Cancer Research UK is making the most of the huge numbers of mobile gaming users by teaming up with leading mobile game publishers Chillingo and Mi, the developers of the popular game The Impossible Line, involving players in a large data experiment.
In collaboration with with Cancer Research UK, Mi has added a series of new levels to The Impossible Line where players are faced with a chalkboard drawing of breast cancer data. The aim is that the player is supposed to look for faults in the genetic pattern and mark them with a line. Anything that looks even slightly out of place, the player is supposed to mark as a fault and therefore highlight a mutation in the genetic pattern.
One of the big problems scientists face is that they have huge volumes of genetic data that could hold clues to new cancer treatments which they currently use computers to analyse. However, their computers do not currently have programs that can reliably analyse such large batches of data.
This solution – distributed data analysis – was famously employed in 1999 by SETI@home, whereby millions of chunks of data were sent off-site to be processed by home computers, which then reported back the results. The benefit of this was the reduction of an onerous amount of data to a reasonable one and the project successfully proved the practicality of the ‘volunteer computing’ concept.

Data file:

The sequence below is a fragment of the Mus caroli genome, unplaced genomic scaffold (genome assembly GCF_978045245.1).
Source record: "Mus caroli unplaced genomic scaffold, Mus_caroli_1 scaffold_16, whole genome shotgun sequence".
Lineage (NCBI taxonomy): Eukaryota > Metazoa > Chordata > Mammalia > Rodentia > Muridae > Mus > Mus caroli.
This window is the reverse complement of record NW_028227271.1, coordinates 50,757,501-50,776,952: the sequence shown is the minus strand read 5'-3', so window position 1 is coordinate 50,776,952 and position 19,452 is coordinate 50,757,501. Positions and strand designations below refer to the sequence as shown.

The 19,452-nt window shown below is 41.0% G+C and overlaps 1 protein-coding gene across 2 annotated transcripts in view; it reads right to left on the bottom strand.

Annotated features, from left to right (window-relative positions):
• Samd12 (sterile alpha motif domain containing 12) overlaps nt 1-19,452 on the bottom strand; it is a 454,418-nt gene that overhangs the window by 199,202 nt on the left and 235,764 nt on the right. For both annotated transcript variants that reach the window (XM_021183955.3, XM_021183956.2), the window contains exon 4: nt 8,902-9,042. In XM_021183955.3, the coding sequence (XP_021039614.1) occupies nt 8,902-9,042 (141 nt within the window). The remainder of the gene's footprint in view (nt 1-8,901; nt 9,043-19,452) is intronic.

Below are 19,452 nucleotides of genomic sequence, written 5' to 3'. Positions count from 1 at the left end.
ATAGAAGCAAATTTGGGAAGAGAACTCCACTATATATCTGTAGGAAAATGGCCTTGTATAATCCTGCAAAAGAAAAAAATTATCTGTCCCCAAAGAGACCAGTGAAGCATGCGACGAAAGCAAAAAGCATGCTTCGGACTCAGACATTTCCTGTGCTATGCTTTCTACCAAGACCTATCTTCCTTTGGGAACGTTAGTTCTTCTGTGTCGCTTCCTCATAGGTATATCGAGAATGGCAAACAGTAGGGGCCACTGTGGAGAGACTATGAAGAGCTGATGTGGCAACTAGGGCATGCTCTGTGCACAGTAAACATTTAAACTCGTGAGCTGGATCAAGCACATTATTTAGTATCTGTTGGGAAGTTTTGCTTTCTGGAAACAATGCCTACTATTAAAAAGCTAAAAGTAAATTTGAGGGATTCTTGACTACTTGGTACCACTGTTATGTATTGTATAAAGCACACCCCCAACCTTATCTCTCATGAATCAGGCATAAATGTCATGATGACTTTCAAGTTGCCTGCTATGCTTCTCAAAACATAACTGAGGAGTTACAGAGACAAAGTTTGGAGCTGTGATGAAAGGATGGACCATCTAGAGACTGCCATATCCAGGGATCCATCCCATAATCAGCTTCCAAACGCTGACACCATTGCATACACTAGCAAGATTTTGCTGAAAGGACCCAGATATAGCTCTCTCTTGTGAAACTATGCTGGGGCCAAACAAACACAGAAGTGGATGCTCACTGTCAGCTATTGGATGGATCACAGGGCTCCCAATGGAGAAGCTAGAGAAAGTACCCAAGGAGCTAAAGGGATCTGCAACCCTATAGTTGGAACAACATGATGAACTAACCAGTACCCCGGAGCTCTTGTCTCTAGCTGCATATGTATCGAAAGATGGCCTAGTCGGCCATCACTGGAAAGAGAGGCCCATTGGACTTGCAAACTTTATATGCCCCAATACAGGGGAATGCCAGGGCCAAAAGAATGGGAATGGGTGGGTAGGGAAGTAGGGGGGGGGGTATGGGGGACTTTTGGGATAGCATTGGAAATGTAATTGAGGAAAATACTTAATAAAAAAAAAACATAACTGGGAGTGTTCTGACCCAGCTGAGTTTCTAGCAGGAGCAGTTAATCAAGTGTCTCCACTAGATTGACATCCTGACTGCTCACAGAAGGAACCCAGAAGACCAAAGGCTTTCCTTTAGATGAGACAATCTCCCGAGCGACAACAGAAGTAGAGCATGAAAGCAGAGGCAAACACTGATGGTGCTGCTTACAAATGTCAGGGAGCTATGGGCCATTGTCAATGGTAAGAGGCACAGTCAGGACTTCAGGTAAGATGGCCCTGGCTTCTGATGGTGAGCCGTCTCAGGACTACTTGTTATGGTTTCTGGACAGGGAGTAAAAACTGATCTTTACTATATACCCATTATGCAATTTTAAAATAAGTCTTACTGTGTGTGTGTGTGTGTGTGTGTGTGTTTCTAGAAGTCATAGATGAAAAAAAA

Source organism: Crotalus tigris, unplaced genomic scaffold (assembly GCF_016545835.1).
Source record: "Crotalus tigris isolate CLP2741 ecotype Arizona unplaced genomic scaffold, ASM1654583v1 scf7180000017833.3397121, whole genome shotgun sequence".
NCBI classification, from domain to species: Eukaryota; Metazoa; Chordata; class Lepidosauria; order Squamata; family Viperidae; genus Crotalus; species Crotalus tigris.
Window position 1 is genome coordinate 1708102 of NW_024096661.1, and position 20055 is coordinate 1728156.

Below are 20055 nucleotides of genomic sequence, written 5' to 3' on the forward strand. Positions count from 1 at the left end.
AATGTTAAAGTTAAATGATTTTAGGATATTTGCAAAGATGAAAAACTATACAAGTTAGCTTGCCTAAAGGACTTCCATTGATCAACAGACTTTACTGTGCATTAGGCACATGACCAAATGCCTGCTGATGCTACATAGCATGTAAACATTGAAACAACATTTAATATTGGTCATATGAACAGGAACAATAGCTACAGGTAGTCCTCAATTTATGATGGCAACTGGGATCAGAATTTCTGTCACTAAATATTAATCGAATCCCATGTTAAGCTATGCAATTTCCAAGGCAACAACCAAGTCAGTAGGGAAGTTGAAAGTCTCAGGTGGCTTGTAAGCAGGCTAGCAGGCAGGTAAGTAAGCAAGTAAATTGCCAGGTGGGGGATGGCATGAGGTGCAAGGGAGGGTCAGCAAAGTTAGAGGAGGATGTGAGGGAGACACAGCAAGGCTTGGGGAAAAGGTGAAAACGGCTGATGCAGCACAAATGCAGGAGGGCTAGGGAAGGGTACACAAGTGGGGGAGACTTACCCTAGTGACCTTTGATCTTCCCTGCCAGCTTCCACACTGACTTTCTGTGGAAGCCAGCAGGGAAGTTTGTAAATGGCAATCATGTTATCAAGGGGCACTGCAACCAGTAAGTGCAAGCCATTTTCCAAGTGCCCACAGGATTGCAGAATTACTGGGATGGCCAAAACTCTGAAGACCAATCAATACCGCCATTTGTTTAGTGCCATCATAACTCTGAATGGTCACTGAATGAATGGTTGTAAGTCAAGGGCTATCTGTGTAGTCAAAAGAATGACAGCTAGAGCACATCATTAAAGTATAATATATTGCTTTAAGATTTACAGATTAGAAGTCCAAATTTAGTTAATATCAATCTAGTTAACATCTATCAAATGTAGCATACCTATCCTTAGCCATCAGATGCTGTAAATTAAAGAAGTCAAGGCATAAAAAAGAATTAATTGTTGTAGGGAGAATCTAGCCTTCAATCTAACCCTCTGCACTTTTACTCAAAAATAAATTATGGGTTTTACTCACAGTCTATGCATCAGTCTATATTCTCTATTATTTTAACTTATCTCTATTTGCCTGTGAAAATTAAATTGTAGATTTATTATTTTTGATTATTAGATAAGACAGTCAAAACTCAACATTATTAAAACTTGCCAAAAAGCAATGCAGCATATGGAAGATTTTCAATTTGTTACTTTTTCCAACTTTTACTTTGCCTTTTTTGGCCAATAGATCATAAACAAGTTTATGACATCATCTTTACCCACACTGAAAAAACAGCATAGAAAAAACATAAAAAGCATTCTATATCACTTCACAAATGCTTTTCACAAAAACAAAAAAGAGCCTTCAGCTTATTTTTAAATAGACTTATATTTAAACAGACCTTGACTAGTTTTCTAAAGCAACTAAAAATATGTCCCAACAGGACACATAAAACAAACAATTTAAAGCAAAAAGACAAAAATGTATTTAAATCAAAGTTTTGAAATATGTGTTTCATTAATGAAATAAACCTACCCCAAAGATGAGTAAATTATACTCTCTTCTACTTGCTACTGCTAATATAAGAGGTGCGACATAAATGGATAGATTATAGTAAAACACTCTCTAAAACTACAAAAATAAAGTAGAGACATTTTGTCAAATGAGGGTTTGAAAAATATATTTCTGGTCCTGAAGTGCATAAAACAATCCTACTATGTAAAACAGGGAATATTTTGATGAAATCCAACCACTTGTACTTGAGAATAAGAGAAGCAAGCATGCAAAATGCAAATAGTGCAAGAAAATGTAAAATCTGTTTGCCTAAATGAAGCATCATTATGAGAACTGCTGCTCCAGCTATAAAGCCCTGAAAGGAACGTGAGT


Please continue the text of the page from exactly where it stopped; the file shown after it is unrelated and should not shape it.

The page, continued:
Cancer Research UK think that because of the human brain’s propensity for spotting patterns, using human eyes to analyse this data could be better. The idea is that with so many eyes on one piece of data, scientists will be able to use the most commonly-occurring results and compare them with what their computers have come up with.
The greatest advantage of this collaboration is that Cancer Research UK will have more eyes than ever before as they are able to utilise The Impossible Line’s existing large player base in a way they could not on a solo project, at least not without large amounts of time and money spent on marketing.
The data that players analyse is from patients already diagnosed so there is no effect on a patient’s treatment. Rather, the research is for application to future patients and future diagnoses.
This is why the game is so important; if large numbers of people play this level in The Impossible Line, Cancer Research UK will be able to test their theory by compiling all separate attempts at the level to see how the most commonly occurring result fares against both the computer’s diagnosis and the actual diagnosis.
Cancer Research UK state ‘If we can use this world-first approach to generate accurate analysis, then we potentially have a fantastic new weapon in our fight against cancer – you. That’s because the intelligence we gather from this project will help us create new Citizen Science projects to beat cancer soon.’
You might remember Cancer Research UK utilising mobile gaming in such a way before as they introduced this scheme in 2012. After seeing some impressive results from standalone apps Reverse the Odds and Genes in Space, they have proven that scientific analysis can be successfully incorporated into a game, but this time through collaboration with Mi, they have the opportunity to overcome scaling limitations and to make their research go further.